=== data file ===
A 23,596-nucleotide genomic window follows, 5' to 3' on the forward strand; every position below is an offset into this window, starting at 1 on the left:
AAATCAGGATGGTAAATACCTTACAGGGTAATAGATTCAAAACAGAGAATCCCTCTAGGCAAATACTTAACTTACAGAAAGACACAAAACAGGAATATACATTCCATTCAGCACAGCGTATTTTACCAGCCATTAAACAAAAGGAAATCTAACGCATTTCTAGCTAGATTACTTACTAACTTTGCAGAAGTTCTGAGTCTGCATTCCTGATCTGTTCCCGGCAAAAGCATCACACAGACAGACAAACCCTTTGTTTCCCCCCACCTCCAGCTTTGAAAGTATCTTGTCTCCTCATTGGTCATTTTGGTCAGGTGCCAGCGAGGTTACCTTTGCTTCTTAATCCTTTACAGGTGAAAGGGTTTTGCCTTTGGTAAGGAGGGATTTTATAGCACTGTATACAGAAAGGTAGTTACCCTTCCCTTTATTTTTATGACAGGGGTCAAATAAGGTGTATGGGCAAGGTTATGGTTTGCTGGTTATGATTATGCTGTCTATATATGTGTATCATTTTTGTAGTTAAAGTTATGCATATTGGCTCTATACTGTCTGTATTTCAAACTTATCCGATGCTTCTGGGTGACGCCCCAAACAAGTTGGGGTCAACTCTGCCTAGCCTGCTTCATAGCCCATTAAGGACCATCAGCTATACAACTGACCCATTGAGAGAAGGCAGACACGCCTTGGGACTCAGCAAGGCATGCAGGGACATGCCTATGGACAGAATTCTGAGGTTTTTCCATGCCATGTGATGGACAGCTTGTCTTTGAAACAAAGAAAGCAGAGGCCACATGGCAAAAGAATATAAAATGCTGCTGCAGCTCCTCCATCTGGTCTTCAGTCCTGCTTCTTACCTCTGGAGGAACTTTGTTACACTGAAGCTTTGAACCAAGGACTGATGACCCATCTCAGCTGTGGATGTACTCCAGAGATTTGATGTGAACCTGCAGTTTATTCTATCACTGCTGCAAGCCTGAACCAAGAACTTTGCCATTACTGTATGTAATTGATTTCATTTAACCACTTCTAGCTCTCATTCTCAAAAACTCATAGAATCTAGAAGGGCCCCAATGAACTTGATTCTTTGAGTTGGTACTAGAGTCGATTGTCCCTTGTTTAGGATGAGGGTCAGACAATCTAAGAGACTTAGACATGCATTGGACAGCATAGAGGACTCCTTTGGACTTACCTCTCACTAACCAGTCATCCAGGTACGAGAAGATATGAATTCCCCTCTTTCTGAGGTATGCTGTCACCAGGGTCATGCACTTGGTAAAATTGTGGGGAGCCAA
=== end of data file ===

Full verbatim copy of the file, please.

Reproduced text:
A 23,596-nucleotide genomic window follows, 5' to 3' on the forward strand; every position below is an offset into this window, starting at 1 on the left:
AAATCAGGATGGTAAATACCTTACAGGGTAATAGATTCAAAACAGAGAATCCCTCTAGGCAAATACTTAACTTACAGAAAGACACAAAACAGGAATATACATTCCATTCAGCACAGCGTATTTTACCAGCCATTAAACAAAAGGAAATCTAACGCATTTCTAGCTAGATTACTTACTAACTTTGCAGAAGTTCTGAGTCTGCATTCCTGATCTGTTCCCGGCAAAAGCATCACACAGACAGACAAACCCTTTGTTTCCCCCCACCTCCAGCTTTGAAAGTATCTTGTCTCCTCATTGGTCATTTTGGTCAGGTGCCAGCGAGGTTACCTTTGCTTCTTAATCCTTTACAGGTGAAAGGGTTTTGCCTTTGGTAAGGAGGGATTTTATAGCACTGTATACAGAAAGGTAGTTACCCTTCCCTTTATTTTTATGACAGGGGTCAAATAAGGTGTATGGGCAAGGTTATGGTTTGCTGGTTATGATTATGCTGTCTATATATGTGTATCATTTTTGTAGTTAAAGTTATGCATATTGGCTCTATACTGTCTGTATTTCAAACTTATCCGATGCTTCTGGGTGACGCCCCAAACAAGTTGGGGTCAACTCTGCCTAGCCTGCTTCATAGCCCATTAAGGACCATCAGCTATACAACTGACCCATTGAGAGAAGGCAGACACGCCTTGGGACTCAGCAAGGCATGCAGGGACATGCCTATGGACAGAATTCTGAGGTTTTTCCATGCCATGTGATGGACAGCTTGTCTTTGAAACAAAGAAAGCAGAGGCCACATGGCAAAAGAATATAAAATGCTGCTGCAGCTCCTCCATCTGGTCTTCAGTCCTGCTTCTTACCTCTGGAGGAACTTTGTTACACTGAAGCTTTGAACCAAGGACTGATGACCCATCTCAGCTGTGGATGTACTCCAGAGATTTGATGTGAACCTGCAGTTTATTCTATCACTGCTGCAAGCCTGAACCAAGAACTTTGCCATTACTGTATGTAATTGATTTCATTTAACCACTTCTAGCTCTCATTCTCAAAAACTCATAGAATCTAGAAGGGCCCCAATGAACTTGATTCTTTGAGTTGGTACTAGAGTCGATTGTCCCTTGTTTAGGATGAGGGTCAGACAATCTAAGAGACTTAGACATGCATTGGACAGCATAGAGGACTCCTTTGGACTTACCTCTCACTAACCAGTCATCCAGGTACGAGAAGATATGAATTCCCCTCTTTCTGAGGTATGCTGTCACCAGGGTCATGCACTTGGTAAAATTGTGGGGAGCCAA